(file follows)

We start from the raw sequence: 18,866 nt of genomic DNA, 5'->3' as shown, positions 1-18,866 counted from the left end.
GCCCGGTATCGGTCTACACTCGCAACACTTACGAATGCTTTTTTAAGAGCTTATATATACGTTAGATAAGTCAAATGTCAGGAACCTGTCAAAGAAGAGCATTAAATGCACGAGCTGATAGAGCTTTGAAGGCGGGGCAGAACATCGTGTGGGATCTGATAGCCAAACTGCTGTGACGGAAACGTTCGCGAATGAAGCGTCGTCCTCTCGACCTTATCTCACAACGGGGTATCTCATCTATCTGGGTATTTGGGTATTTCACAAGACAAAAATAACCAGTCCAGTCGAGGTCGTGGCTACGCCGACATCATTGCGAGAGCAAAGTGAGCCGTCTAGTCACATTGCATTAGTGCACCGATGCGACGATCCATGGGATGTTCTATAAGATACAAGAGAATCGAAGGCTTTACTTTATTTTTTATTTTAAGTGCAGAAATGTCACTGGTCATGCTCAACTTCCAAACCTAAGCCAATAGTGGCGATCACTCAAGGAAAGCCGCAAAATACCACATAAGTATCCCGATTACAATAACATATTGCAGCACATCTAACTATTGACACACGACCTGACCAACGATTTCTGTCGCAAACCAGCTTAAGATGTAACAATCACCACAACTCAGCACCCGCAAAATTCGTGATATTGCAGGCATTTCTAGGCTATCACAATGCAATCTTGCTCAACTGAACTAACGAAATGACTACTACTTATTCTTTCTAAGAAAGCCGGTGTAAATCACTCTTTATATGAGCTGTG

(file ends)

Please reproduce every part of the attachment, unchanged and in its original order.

We start from the raw sequence: 18,866 nt of genomic DNA, 5'->3' as shown, positions 1-18,866 counted from the left end.
GCCCGGTATCGGTCTACACTCGCAACACTTACGAATGCTTTTTTAAGAGCTTATATATACGTTAGATAAGTCAAATGTCAGGAACCTGTCAAAGAAGAGCATTAAATGCACGAGCTGATAGAGCTTTGAAGGCGGGGCAGAACATCGTGTGGGATCTGATAGCCAAACTGCTGTGACGGAAACGTTCGCGAATGAAGCGTCGTCCTCTCGACCTTATCTCACAACGGGGTATCTCATCTATCTGGGTATTTGGGTATTTCACAAGACAAAAATAACCAGTCCAGTCGAGGTCGTGGCTACGCCGACATCATTGCGAGAGCAAAGTGAGCCGTCTAGTCACATTGCATTAGTGCACCGATGCGACGATCCATGGGATGTTCTATAAGATACAAGAGAATCGAAGGCTTTACTTTATTTTTTATTTTAAGTGCAGAAATGTCACTGGTCATGCTCAACTTCCAAACCTAAGCCAATAGTGGCGATCACTCAAGGAAAGCCGCAAAATACCACATAAGTATCCCGATTACAATAACATATTGCAGCACATCTAACTATTGACACACGACCTGACCAACGATTTCTGTCGCAAACCAGCTTAAGATGTAACAATCACCACAACTCAGCACCCGCAAAATTCGTGATATTGCAGGCATTTCTAGGCTATCACAATGCAATCTTGCTCAACTGAACTAACGAAATGACTACTACTTATTCTTTCTAAGAAAGCCGGTGTAAATCACTCTTTATATGAGCTGTG